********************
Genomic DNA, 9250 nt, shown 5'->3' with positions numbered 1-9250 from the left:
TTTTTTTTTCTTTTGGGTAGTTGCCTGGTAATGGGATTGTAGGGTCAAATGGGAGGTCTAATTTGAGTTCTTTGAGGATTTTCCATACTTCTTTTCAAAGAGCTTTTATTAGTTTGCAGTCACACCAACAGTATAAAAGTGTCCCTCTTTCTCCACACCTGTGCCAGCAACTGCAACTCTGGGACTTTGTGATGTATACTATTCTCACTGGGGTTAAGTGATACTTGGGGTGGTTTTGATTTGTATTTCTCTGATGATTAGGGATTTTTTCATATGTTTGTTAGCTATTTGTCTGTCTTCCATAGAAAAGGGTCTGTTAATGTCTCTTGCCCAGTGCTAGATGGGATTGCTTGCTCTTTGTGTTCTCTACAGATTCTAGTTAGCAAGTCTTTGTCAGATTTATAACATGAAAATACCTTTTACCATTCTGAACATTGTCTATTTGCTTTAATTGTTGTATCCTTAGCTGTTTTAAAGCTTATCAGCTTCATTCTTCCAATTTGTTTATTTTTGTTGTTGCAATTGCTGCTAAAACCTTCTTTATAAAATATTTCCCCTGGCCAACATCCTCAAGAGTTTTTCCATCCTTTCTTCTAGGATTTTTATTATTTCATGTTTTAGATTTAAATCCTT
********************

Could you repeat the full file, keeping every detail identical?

Genomic DNA, 9250 nt, shown 5'->3' with positions numbered 1-9250 from the left:
TTTTTTTTTCTTTTGGGTAGTTGCCTGGTAATGGGATTGTAGGGTCAAATGGGAGGTCTAATTTGAGTTCTTTGAGGATTTTCCATACTTCTTTTCAAAGAGCTTTTATTAGTTTGCAGTCACACCAACAGTATAAAAGTGTCCCTCTTTCTCCACACCTGTGCCAGCAACTGCAACTCTGGGACTTTGTGATGTATACTATTCTCACTGGGGTTAAGTGATACTTGGGGTGGTTTTGATTTGTATTTCTCTGATGATTAGGGATTTTTTCATATGTTTGTTAGCTATTTGTCTGTCTTCCATAGAAAAGGGTCTGTTAATGTCTCTTGCCCAGTGCTAGATGGGATTGCTTGCTCTTTGTGTTCTCTACAGATTCTAGTTAGCAAGTCTTTGTCAGATTTATAACATGAAAATACCTTTTACCATTCTGAACATTGTCTATTTGCTTTAATTGTTGTATCCTTAGCTGTTTTAAAGCTTATCAGCTTCATTCTTCCAATTTGTTTATTTTTGTTGTTGCAATTGCTGCTAAAACCTTCTTTATAAAATATTTCCCCTGGCCAACATCCTCAAGAGTTTTTCCATCCTTTCTTCTAGGATTTTTATTATTTCATGTTTTAGATTTAAATCCTT